1

Just wondering if someone could give me some steps to working out the chord progression of sheet music ie. chord IV or II etc. How do I know what is what?

2

Simply put you analyze the score. You need some rudimentary knowledge of nonchord notes and the like. Let me give you an example to aid your comprehension. This is an excerpt from the piano piece La Romanesca by Franz Liszt. They key is a minor. Example 1

Example 2

In the first bar, we have the melody in the right hand and the harmony in the left. The left-hand jumps from A to down to E and back to A hinting strongly at the tonic chord (a:i)

In the melody, the chord notes are the E, C and A with the D being an Accented Passing Note along with the B.

In bar 2 the harmony is still in the left hand and here we have an E jumping to a G sharp and back down to a B. This is the dominant chord of a minor (a:V).

The melody jumps only to and from chordal notes.

In bar 3 we know seem to have two chords in a bar in 3,1 we have the harmony jumping from A, E, and C. Tonic chord (a:i). In the melody, we have two chordal notes and a unaccented passing note (B)

In bar 3,2 we have the harmony jumping between E and G sharp. The melody only has chordal notes.

In bar 4,1 the harmony jumps between A, E and C and the melody only has chordal notes (C and A). In bar 4,2 the opening motif repeats.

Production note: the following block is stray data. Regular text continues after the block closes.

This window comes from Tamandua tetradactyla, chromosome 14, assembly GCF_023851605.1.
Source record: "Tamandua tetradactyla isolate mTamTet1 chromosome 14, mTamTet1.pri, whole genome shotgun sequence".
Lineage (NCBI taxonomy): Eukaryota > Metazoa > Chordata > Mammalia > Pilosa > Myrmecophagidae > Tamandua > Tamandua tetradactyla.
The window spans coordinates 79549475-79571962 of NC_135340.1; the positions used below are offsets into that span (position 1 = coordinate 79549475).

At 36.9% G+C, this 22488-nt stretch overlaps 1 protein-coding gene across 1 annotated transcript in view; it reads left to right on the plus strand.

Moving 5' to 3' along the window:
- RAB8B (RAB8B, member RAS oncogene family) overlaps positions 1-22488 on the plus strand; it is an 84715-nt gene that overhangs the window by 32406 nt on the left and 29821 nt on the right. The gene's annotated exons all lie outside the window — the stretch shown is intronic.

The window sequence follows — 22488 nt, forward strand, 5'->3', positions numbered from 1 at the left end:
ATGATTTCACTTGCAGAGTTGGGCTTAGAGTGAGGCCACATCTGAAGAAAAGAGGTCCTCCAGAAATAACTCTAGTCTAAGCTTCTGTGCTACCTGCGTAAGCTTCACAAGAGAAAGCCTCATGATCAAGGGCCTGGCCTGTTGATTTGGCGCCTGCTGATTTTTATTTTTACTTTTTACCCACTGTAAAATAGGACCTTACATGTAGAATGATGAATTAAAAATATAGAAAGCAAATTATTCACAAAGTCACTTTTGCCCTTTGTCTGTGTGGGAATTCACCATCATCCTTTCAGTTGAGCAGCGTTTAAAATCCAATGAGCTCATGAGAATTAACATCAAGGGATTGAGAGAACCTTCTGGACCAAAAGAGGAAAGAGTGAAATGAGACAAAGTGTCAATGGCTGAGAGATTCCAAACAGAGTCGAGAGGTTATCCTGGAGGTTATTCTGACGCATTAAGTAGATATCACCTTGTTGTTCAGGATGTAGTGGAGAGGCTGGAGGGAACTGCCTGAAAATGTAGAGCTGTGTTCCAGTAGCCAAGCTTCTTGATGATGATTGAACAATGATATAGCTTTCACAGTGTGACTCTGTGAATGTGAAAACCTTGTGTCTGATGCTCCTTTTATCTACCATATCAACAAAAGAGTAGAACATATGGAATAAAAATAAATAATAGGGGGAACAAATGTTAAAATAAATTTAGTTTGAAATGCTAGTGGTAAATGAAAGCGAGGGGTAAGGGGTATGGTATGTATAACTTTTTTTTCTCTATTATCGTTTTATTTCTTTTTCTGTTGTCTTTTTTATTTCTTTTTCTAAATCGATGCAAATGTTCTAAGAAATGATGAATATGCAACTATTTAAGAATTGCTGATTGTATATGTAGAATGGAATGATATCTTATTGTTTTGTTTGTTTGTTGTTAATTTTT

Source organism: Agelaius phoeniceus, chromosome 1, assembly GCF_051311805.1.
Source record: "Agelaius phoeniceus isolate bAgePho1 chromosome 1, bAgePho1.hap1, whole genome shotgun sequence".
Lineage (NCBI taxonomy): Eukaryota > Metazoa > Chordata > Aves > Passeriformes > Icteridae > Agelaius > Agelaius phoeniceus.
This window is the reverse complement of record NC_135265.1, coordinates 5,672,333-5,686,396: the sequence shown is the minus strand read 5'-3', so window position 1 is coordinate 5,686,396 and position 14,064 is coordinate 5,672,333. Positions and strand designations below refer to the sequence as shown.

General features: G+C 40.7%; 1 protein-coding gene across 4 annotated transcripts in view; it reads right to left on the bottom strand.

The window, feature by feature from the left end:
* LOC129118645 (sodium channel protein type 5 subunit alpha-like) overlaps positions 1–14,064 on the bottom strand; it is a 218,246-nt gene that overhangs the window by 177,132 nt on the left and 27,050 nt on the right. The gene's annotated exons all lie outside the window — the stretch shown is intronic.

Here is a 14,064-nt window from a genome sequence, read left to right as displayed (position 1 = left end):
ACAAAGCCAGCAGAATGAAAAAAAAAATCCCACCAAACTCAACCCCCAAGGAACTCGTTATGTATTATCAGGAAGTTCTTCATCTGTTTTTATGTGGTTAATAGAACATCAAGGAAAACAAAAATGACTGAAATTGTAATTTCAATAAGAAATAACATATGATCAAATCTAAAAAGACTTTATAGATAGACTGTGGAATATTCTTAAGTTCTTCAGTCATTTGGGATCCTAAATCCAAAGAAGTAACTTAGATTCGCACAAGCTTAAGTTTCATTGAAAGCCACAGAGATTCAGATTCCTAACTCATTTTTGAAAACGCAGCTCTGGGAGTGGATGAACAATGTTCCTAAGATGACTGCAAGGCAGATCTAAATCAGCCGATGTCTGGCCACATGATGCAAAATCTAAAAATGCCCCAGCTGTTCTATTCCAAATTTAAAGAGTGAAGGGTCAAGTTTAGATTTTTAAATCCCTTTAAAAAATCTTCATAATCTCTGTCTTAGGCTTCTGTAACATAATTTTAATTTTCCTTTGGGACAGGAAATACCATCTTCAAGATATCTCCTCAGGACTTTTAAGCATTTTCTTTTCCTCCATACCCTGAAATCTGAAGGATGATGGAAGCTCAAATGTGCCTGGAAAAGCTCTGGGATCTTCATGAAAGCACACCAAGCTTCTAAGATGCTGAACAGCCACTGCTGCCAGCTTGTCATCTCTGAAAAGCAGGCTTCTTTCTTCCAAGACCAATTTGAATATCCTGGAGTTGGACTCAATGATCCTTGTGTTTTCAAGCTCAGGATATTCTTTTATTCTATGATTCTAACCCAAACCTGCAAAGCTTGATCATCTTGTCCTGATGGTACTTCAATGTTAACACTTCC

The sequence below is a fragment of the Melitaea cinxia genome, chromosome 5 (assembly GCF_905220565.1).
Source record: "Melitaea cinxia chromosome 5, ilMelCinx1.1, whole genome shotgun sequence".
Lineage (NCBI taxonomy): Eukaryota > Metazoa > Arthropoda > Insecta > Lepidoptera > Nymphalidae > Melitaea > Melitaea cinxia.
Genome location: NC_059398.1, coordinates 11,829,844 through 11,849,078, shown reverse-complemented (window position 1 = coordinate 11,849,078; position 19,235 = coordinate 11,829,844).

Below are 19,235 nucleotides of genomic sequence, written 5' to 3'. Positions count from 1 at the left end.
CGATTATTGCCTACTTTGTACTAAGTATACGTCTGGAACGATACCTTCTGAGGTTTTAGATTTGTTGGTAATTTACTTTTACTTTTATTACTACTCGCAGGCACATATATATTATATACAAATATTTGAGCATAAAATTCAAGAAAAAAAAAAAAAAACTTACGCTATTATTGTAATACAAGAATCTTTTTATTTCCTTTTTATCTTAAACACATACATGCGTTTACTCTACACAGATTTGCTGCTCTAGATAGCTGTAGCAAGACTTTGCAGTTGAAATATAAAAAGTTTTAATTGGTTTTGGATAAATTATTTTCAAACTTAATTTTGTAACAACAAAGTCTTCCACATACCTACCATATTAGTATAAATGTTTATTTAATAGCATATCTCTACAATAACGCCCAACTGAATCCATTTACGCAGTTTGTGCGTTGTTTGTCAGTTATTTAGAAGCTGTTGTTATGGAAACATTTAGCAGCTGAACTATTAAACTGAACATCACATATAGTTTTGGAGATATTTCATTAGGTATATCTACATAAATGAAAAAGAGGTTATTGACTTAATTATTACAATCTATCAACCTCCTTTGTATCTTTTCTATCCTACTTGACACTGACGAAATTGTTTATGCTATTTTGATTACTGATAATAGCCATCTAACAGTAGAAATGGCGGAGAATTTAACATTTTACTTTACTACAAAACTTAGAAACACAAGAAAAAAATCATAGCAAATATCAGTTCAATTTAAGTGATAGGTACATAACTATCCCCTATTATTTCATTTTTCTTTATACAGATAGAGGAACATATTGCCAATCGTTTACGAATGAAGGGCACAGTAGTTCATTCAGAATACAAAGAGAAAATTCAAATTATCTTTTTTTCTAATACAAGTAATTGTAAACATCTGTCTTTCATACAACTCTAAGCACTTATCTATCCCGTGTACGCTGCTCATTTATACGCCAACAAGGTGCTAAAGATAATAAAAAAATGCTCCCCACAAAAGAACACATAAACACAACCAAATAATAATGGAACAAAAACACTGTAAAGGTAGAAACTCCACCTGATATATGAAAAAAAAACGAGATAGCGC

In bar 5,1 the harmony jumps between A and E indicating the tonic chord and in 5,2 a third of the chord is introduced in the harmony.

The melody in bar 5 has the chordal notes E, C and A and has a accented passing note in D and B.

In bar 6 we have the harmony jumping between the notes E, G sharp and B. So here we are back to dominant (a:V). The melody only jumps between chordal notes.

In the last bar we have the harmony jumping between A, E, and C. Tonic again and in the second bar, we have the dominant chord again.

0

First of all, you need to find what scale the song is in (if any). This will be determined by the key signature and if it's a minor scale, there might be some accidentals.

After you've found out what scale you are in, you need to see what notes are being played and make out which chord they form. For instance, you might see that the notes being played are C,E,C and G. These notes form the C major chord.

Next, check the scale and see what roman numeral corresponds to that chord. For instance, In the C major scale, the C major chord would be I. On the F major scale, the C major chord would be a V etc.

  • And be aware that there may be plenty of chords that aren't "in the scale" but in no way imply a modulation. For instance, bVII (Bb major chord in the key of C) is common in pop and rock music. – Laurence Payne May 19 '16 at 13:04
  • What scale you're in, or what KEY? – Tim May 19 '16 at 13:57

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